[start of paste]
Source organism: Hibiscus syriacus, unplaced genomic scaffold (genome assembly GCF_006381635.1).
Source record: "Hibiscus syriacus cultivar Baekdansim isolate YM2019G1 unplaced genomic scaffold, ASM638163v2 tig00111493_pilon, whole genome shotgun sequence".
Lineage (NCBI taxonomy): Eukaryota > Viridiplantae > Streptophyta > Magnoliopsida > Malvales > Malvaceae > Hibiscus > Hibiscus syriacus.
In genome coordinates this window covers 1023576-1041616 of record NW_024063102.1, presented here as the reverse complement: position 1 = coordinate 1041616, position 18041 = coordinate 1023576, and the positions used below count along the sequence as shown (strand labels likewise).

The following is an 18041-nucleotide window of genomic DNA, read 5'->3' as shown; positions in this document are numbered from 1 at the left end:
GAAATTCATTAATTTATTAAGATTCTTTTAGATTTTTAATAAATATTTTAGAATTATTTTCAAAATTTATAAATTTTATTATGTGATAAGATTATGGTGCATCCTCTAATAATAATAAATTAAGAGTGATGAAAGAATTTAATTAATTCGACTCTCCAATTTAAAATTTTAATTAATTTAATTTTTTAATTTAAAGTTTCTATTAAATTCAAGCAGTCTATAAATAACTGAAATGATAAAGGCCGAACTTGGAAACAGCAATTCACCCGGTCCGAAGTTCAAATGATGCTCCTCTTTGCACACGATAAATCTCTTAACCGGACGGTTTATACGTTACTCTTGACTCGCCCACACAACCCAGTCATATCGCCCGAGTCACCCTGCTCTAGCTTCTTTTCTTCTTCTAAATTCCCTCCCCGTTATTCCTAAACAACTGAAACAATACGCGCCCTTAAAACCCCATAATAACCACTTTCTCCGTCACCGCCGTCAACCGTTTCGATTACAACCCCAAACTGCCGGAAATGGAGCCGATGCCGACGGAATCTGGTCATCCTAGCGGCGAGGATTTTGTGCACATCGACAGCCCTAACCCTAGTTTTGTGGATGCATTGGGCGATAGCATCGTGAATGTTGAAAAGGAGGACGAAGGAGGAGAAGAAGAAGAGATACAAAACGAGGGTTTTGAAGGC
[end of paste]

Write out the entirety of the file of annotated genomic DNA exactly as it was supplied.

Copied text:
Source organism: Hibiscus syriacus, unplaced genomic scaffold (genome assembly GCF_006381635.1).
Source record: "Hibiscus syriacus cultivar Baekdansim isolate YM2019G1 unplaced genomic scaffold, ASM638163v2 tig00111493_pilon, whole genome shotgun sequence".
Lineage (NCBI taxonomy): Eukaryota > Viridiplantae > Streptophyta > Magnoliopsida > Malvales > Malvaceae > Hibiscus > Hibiscus syriacus.
In genome coordinates this window covers 1023576-1041616 of record NW_024063102.1, presented here as the reverse complement: position 1 = coordinate 1041616, position 18041 = coordinate 1023576, and the positions used below count along the sequence as shown (strand labels likewise).

The following is an 18041-nucleotide window of genomic DNA, read 5'->3' as shown; positions in this document are numbered from 1 at the left end:
GAAATTCATTAATTTATTAAGATTCTTTTAGATTTTTAATAAATATTTTAGAATTATTTTCAAAATTTATAAATTTTATTATGTGATAAGATTATGGTGCATCCTCTAATAATAATAAATTAAGAGTGATGAAAGAATTTAATTAATTCGACTCTCCAATTTAAAATTTTAATTAATTTAATTTTTTAATTTAAAGTTTCTATTAAATTCAAGCAGTCTATAAATAACTGAAATGATAAAGGCCGAACTTGGAAACAGCAATTCACCCGGTCCGAAGTTCAAATGATGCTCCTCTTTGCACACGATAAATCTCTTAACCGGACGGTTTATACGTTACTCTTGACTCGCCCACACAACCCAGTCATATCGCCCGAGTCACCCTGCTCTAGCTTCTTTTCTTCTTCTAAATTCCCTCCCCGTTATTCCTAAACAACTGAAACAATACGCGCCCTTAAAACCCCATAATAACCACTTTCTCCGTCACCGCCGTCAACCGTTTCGATTACAACCCCAAACTGCCGGAAATGGAGCCGATGCCGACGGAATCTGGTCATCCTAGCGGCGAGGATTTTGTGCACATCGACAGCCCTAACCCTAGTTTTGTGGATGCATTGGGCGATAGCATCGTGAATGTTGAAAAGGAGGACGAAGGAGGAGAAGAAGAAGAGATACAAAACGAGGGTTTTGAAGGC